Operation Finale — the story of the capture of notorious Nazi Adolf Eichmann by Israeli intelligence agents — premieres on August 29. The film focuses on the team of Mossad agents that traveled to Argentina to capture Eichmann, and bring him to Israel to stand trial for the crimes he committed against the Jewish people.
As you might expect, the film is dominated by male characters. Still, there’s one woman on the team, played by actress Mélanie Laurent, a French Jewish woman IRL. In Operation Finale, Laurent plays Hanna, the doctor who is tasked with sedating Eichmann. But, really, Hanna is mostly there to be the love interest of Oscar Isaac’s character, the Mossad agent Peter Malkin.
According to Laurent, “It’s not the clichéd kind of sexual relationship. Hanna and Peter are still friends and the depiction of that kind of loving friendship is sensitive and beautiful, something which is very rare in films.”
But here’s the thing: Though the film is based on a true story, there was no Hanna in the real operation. The actual doctor on the team was male, Dr. Yonah Eilan.
Meanwhile, the real-life woman who WAS on the team, Yehudit Nessyahu (née Friedman), was completely left out of the film.
So, we’re here to talk about Nessyahu, because she was amazing. Yet she never spoke about her work, wouldn’t allow her picture to be published, or even admit the role she played in the operation, until after she died.
She was born in Holland in 1925 in a religious Zionist family, and moved to Israel when she was 15. In the late 1950s, Nessyahu worked for the Misgeret, an Israeli government agency, to smuggle Jews out of Morocco. “In Morocco, she had a difficult problem because she wasn’t supposed to be a Jew. Her whole circle was non-Jews who ate pork and all kinds of treif [non-kosher food],” a family member told Haaretz. “She was always religious and she said that sometimes, for days, since she couldn’t eat anything else, she existed just on oranges, and that whenever one of the non-Jews took her out for a meal, she would say she was on a diet and could only eat salad. She was very strict about that.”
When the Misgeret’s activities were transferred to the Mossad, Nessyahu became an agent. Ephraim Halevy, who was the head of the Mossad at the time, said, “There were women in such positions [as hers], but the number of women was relatively small compared to now. She wasn’t a seductress and it wasn’t the external physical aspects that caught people’s interest, but she knew how to connect to people and gain their trust.”
And then, in 1960, she was selected as the only woman to be on the team to capture Adolf Eichmann.
Nessyahu wrote, “When I left Israel, I didn’t know what I was headed into. I was told that Isser Harel, the Mossad chief at the time, had asked that I be sent to South America for an operation that he himself was responsible for there. You didn’t ask questions, and when I was told that Isser wanted me to come, I just asked when I had to leave.”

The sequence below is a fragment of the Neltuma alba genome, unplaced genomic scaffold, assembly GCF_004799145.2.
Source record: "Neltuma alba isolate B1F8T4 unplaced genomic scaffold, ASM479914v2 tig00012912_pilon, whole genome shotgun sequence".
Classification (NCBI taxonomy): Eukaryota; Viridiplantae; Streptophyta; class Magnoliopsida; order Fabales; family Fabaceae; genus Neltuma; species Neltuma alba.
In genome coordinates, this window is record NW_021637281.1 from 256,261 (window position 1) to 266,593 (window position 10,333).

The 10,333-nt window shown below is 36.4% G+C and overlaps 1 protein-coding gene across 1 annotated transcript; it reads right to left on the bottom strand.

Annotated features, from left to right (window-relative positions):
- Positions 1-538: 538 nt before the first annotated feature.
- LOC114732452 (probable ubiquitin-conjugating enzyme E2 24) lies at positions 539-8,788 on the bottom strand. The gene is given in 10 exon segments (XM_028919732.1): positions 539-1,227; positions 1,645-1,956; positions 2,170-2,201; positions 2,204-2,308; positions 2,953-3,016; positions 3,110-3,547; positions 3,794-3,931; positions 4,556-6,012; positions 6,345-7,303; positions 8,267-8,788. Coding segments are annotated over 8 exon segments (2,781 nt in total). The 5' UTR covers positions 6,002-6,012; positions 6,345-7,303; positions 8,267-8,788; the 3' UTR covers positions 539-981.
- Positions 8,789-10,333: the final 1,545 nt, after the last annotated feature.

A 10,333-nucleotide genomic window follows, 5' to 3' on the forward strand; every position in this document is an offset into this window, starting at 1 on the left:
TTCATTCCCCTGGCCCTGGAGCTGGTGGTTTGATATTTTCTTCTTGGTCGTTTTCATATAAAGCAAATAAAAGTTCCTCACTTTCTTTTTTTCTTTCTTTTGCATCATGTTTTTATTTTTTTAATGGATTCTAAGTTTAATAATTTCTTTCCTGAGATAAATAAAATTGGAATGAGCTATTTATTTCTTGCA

According to former Mossad agent Avner Avraham, “Nessyahu arrived in Argentina to give the house Eichmann was being held in an innocent and normal appearance. Every day at 4 pm, for example, she used to sit outside the house and drink tea in a porcelain cup, so she would look like an institutionalized Western European woman. Her appearance was very anti-James Bond.”
She, along with a male agent Yaakov Meidad, was responsible for keeping the safe houses in order. While her mission of running the household doesn’t sound very badass, she was responsible for keeping the house in order and making sure everyone was fed — including Eichmann himself. And yes, Eichmann got the same kosher food as everyone else.
Nessyahu recalls, “All the people who were involved in the operation, especially those who lived in the house and were in daily contact with Eichmann, expected on some level to encounter the devil himself.” But he wasn’t particularly formidable; Nessayhu described him as a “pathetic little clerk.”
She attended the trial, and remembers feeling that the team “couldn’t help but feel that we had indeed participated in a historic operation, in which the Jewish People brought to justice one of the greatest enemies in its calamity- and hardship-filled history.”
Two years later, Nessyahu participated in another daring operation: to try and find Yossele Schumacher, who was infamously abducted from his parents; a decade later, she was involved in the Lillehammer Affair. She became the head of personnel for Mossad — the highest ranking woman at the time — and retired in 1976.
She passed away in 2003 at age 78.
Operation Finale doesn’t explain why Nessayhu wasn’t in the film; the production notes simply read, “Mélanie Laurent’s role as Hanna is not based on a real person but rather a composite.”
Header Image of Nessayhu by Shaul Golan for YNetNews; of Laurent by Valeria Florini / Metro Goldwyn Mayer Pictures.